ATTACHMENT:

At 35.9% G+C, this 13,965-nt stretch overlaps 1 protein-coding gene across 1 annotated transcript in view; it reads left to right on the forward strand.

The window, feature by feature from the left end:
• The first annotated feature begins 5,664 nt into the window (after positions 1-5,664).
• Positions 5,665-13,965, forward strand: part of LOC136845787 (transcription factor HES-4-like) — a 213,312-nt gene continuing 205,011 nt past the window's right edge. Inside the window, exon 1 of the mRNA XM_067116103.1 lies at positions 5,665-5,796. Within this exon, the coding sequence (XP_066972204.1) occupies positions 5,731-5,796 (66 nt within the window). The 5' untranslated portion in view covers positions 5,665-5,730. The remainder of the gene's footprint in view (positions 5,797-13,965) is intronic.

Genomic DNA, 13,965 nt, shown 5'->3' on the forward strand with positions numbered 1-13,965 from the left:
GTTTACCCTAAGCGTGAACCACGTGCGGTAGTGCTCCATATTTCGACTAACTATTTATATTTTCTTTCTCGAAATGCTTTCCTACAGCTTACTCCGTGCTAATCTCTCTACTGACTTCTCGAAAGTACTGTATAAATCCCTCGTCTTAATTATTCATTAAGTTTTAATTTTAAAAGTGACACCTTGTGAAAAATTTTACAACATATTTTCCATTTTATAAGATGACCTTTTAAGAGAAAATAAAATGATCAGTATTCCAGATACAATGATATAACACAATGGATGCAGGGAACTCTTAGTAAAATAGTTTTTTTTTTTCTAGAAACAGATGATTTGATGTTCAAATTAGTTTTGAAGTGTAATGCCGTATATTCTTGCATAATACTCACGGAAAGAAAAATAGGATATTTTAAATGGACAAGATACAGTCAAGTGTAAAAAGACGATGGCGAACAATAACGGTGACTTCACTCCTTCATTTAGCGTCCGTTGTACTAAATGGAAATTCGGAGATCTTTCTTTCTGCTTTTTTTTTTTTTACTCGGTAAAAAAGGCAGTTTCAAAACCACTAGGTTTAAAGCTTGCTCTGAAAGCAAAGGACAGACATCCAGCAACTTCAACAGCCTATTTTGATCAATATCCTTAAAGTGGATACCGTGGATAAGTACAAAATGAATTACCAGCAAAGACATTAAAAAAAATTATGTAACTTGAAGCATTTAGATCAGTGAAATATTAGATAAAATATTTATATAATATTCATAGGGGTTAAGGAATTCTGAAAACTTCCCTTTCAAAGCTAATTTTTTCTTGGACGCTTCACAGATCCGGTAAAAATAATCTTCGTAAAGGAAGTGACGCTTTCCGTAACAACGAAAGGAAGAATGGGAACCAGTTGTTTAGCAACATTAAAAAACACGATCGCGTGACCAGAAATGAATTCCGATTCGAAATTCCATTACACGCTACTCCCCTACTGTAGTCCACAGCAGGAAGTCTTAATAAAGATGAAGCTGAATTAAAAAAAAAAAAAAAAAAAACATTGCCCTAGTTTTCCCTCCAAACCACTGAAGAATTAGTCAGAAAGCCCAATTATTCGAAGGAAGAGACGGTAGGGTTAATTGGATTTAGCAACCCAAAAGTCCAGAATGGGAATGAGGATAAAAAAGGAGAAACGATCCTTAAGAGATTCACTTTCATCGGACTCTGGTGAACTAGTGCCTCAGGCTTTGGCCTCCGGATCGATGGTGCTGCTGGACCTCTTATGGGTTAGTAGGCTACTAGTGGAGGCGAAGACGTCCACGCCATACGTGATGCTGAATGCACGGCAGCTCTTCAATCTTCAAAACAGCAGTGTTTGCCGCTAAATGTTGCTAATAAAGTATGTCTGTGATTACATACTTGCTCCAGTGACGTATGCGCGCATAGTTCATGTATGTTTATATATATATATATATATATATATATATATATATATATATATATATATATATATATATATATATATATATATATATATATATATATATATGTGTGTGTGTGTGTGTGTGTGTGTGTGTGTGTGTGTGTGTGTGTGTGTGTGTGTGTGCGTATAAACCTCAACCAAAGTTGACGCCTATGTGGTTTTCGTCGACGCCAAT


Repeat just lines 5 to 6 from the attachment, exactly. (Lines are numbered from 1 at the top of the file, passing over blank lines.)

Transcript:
Genomic DNA, 13,965 nt, shown 5'->3' on the forward strand with positions numbered 1-13,965 from the left:
GTTTACCCTAAGCGTGAACCACGTGCGGTAGTGCTCCATATTTCGACTAACTATTTATATTTTCTTTCTCGAAATGCTTTCCTACAGCTTACTCCGTGCTAATCTCTCTACTGACTTCTCGAAAGTACTGTATAAATCCCTCGTCTTAATTATTCATTAAGTTTTAATTTTAAAAGTGACACCTTGTGAAAAATTTTACAACATATTTTCCATTTTATAAGATGACCTTTTAAGAGAAAATAAAATGATCAGTATTCCAGATACAATGATATAACACAATGGATGCAGGGAACTCTTAGTAAAATAGTTTTTTTTTTTCTAGAAACAGATGATTTGATGTTCAAATTAGTTTTGAAGTGTAATGCCGTATATTCTTGCATAATACTCACGGAAAGAAAAATAGGATATTTTAAATGGACAAGATACAGTCAAGTGTAAAAAGACGATGGCGAACAATAACGGTGACTTCACTCCTTCATTTAGCGTCCGTTGTACTAAATGGAAATTCGGAGATCTTTCTTTCTGCTTTTTTTTTTTTTACTCGGTAAAAAAGGCAGTTTCAAAACCACTAGGTTTAAAGCTTGCTCTGAAAGCAAAGGACAGACATCCAGCAACTTCAACAGCCTATTTTGATCAATATCCTTAAAGTGGATACCGTGGATAAGTACAAAATGAATTACCAGCAAAGACATTAAAAAAAATTATGTAACTTGAAGCATTTAGATCAGTGAAATATTAGATAAAATATTTATATAATATTCATAGGGGTTAAGGAATTCTGAAAACTTCCCTTTCAAAGCTAATTTTTTCTTGGACGCTTCACAGATCCGGTAAAAATAATCTTCGTAAAGGAAGTGACGCTTTCCGTAACAACGAAAGGAAGAATGGGAACCAGTTGTTTAGCAACATTAAAAAACACGATCGCGTGACCAGAAATGAATTCCGATTCGAAATTCCATTACACGCTACTCCCCTACTGTAGTCCACAGCAGGAAGTCTTAATAAAGATGAAGCTGAATTAAAAAAAAAAAAAAAAAAAACATTGCCCTAGTTTTCCCTCCAAACCACTGAAGAATTAGTCAGAAAGCCCAATTATTCGAAGGAAGAGACGGTAGGGTTAATTGGATTTAGCAACCCAAAAGTCCAGAATGGGAATGAGGATAAAAAAGGAGAAACGATCCTTAAGAGATTCACTTTCATCGGACTCTGGTGAACTAGTGCCTCAGGCTTTGGCCTCCGGATCGATGGTGCTGCTGGACCTCTTATGGGTTAGTAGGCTACTAGTGGAGGCGAAGACGTCCACGCCATACGTGATGCTGAATGCACGGCAGCTCTTCAATCTTCAAAACAGCAGTGTTTGCCGCTAAATGTTGCTAATAAAGTATGTCTGTGATTACATACTTGCTCCAGTGACGTATGCGCGCATAGTTCATGTATGTTTATATATATATATATATATATATATATATATATATATATATATATATATATATATATATATATATATATATATATATATATATATATATATGTGTGTGTGTGTGTGTGTGTGTGTGTGTGTGTGTGTGTGTGTGTGTGTGTGTGTGTGCGTATAAACCTCAACCAAAGTTGACGCCTATGTGGTTTTCGTCGACGCCAAT